So far I've tried to lay out why I think Monte Carlo methods are important and useful, and a few use cases for them. It's time to start talking about Ancho's design and features.
There are three areas I feel that I need to cover. If I covered all of these together, the post would be huge, so I'm going to break them up.
- What other tools are out there, and why are they insufficient? We'll look at a few other software systems that you might use if you had a problem that you wanted to use Monte Carlo methods on.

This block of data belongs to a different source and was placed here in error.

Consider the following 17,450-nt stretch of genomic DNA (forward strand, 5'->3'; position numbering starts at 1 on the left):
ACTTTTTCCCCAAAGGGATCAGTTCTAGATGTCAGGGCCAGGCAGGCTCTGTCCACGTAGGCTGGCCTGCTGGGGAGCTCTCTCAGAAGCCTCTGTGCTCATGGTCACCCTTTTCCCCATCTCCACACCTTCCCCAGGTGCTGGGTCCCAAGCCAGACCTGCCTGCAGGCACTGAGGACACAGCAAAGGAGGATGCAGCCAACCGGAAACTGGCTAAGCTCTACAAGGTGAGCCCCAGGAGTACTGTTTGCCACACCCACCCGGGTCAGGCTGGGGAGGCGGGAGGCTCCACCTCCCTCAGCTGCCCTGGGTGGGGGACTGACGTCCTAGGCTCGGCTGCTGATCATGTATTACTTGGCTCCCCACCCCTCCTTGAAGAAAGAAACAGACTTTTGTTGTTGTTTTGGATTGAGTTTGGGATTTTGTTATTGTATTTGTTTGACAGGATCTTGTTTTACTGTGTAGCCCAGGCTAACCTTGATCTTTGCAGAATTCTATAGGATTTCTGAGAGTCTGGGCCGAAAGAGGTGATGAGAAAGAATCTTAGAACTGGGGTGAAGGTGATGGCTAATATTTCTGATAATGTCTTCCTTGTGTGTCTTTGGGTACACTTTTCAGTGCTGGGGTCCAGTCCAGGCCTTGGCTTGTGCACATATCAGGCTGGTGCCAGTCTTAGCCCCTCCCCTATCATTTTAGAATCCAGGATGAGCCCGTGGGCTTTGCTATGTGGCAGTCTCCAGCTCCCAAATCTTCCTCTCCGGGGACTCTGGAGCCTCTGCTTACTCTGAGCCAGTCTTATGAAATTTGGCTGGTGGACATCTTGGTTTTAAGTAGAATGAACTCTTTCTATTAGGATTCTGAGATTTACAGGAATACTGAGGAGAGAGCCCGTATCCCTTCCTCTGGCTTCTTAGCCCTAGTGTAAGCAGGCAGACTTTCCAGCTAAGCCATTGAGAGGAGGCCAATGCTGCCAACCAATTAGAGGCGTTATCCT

- What is the overall design of the system, and why? I'll start with a very general, high-level discussion of the design. Then we'll lay out a few defined terms, and wind up by identifying some of the specific underlying technologies I plan to use.
- What features will Ancho eventually have, and which ones will be worked on first? Any project roadmap is out of date the moment it's written, but Yogi Berra said, "If you don't know where you're going, you might not get there."
I started to write this article over last weekend, and what I discovered is that it's genuinely hard to write a detailed technical article for an audience that is partially non-technical, and doesn't know a lot of the terms.